Children in Disaster Situations

 

Children in Disaster Situations

children in disaster situations

When disaster strikes, there are many factors to consider. Having children can have a profound impact on how you must handle a situation. When children are exposed to disasters, their responses much depend on their age. Based on responses from children, you will need to help maintain their mental states and well being.

Children under the age of two or three will not have the mental capacity to understand what is going on. The images of any bodies or injuries around them may affect them later on in life, but they will not be able to process the loss of life or friends no longer being there.

Kids between the ages of four and seven will have a better idea of what is going on, but will have the addition of worry. This age, children feel helpless and need to be reassured countless times that you are there for them. Protection is key for this age. The loss of life will be known to them, and injuries may make them panic.

Older children around ages seven to twelve will revert back to a state of shock, they will remember the events for the rest of their lives. Reassurance, protection, as well as explanations need to be given. “Why” will be the number one question. “When will this end” may be the second most common question from these children. Older children also want to help. Give them small tasks and let them know that these tasks are important. This helps with the sense of “helplessness.”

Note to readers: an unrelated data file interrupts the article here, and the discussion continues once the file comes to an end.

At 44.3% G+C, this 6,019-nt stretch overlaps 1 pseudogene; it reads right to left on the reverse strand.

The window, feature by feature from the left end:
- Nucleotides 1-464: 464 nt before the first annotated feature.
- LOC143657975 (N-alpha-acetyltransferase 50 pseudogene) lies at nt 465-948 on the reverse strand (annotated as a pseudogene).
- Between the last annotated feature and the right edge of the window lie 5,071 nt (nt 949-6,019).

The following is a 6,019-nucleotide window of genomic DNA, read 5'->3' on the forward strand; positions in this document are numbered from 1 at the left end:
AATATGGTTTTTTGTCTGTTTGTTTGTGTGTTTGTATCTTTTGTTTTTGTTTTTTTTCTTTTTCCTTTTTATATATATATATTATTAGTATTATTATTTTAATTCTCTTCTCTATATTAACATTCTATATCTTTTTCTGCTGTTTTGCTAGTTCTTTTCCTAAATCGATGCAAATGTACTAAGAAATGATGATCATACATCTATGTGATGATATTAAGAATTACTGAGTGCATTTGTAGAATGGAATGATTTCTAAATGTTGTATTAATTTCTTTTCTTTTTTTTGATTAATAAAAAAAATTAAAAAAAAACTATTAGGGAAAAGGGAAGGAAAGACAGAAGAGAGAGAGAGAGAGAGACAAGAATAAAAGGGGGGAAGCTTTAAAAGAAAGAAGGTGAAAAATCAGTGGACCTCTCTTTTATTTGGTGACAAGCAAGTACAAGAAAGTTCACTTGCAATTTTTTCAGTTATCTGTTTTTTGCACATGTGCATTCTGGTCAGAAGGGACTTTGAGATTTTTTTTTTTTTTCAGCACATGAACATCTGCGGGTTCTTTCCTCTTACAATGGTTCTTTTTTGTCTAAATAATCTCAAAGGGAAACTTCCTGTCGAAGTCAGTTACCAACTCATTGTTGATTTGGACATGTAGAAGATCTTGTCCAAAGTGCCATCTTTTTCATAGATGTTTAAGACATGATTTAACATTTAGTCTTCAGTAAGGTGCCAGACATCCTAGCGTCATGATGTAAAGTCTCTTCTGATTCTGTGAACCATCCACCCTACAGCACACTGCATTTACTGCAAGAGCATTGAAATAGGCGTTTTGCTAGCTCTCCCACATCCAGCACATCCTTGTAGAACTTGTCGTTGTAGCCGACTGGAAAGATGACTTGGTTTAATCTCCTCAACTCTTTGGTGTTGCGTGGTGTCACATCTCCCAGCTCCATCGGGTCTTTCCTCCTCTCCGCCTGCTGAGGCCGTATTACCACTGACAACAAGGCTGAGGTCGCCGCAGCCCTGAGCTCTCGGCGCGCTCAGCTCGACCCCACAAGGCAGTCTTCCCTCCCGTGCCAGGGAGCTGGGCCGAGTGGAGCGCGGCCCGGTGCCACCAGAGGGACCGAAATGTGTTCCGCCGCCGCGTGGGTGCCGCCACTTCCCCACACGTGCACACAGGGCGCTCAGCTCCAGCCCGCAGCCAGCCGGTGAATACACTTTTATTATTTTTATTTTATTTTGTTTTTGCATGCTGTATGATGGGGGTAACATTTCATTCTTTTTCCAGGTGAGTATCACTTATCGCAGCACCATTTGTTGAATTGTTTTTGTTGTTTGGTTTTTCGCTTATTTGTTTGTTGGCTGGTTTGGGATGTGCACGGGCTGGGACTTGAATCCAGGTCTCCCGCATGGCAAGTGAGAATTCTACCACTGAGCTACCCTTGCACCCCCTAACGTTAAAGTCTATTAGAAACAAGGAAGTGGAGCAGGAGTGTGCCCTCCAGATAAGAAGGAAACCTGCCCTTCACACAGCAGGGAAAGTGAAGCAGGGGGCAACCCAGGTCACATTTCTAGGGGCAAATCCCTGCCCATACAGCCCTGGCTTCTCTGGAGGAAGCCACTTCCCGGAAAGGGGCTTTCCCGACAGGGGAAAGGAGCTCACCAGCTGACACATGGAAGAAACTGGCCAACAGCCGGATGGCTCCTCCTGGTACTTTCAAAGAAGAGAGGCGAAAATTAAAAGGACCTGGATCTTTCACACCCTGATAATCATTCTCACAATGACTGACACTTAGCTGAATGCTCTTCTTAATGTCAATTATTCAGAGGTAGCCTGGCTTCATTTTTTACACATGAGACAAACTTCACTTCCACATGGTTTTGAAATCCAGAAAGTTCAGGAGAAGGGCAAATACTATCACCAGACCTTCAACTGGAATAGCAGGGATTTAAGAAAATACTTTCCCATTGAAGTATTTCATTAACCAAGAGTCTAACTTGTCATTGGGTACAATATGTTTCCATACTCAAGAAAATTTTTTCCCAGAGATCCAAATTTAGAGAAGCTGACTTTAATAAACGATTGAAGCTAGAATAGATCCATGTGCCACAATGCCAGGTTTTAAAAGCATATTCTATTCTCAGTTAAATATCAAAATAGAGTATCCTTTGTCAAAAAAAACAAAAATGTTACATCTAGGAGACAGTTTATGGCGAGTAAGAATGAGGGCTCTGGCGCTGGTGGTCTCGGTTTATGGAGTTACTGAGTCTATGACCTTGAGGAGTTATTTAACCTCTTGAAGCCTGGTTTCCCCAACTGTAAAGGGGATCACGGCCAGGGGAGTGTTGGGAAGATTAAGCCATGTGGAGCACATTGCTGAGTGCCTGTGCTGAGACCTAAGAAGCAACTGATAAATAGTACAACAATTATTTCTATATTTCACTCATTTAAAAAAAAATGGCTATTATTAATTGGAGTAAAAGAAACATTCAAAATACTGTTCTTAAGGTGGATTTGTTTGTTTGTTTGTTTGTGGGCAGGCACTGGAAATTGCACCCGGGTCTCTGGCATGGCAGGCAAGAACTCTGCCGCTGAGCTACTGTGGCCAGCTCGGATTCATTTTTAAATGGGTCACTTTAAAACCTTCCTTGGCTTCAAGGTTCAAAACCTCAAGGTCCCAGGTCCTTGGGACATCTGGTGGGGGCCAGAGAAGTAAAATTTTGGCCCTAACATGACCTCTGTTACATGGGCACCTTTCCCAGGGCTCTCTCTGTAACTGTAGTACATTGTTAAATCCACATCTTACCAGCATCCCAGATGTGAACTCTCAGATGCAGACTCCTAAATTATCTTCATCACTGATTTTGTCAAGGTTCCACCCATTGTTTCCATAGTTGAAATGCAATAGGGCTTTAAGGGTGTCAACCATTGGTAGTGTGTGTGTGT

Teenagers and young adults can be trained to handle survival situations. If you have a teenager, the time to start preparing is now. Teach them how to start fires, store food, use weapons, and most importantly, cope. A teenager being able to cope can mean the difference between a detrimental mistake, and the proper handling of a disaster situation. Teenagers and young adults will still need reassurance, and will still suffer from symptoms of shock.

Extra Supplies

If you have children, you need to have extra emergency supplies for them. This means more medicine, extra of everything in your First Aid Kit, extra food, and extra water. Their bodies are growing, while ours are not. Some extra considerations are child size gas masks, extra clothing, and survival gear in their size.

Your Behavior has an Impact

The most important thing children in disaster situations can learn from is YOUR behavior during and after the disaster. Children look up to us more than we realize. It’s important to provide a good example for them, whether in a disaster situation or not. Children must be comforted, whether it is an inconvenient situation or not. Morale is important for adults, but even more vital for children. If there seems like there is no hope, show them there is hope. There is always hope, and this hope can be taught before and during a disaster strikes. In your survival pack, include your child’s favorite toy or stuffed animal. Clinging to this item, it can remind them of hope and comfort them in difficult times. Protect and reassure children in disaster situations. After all, they are our future.

 


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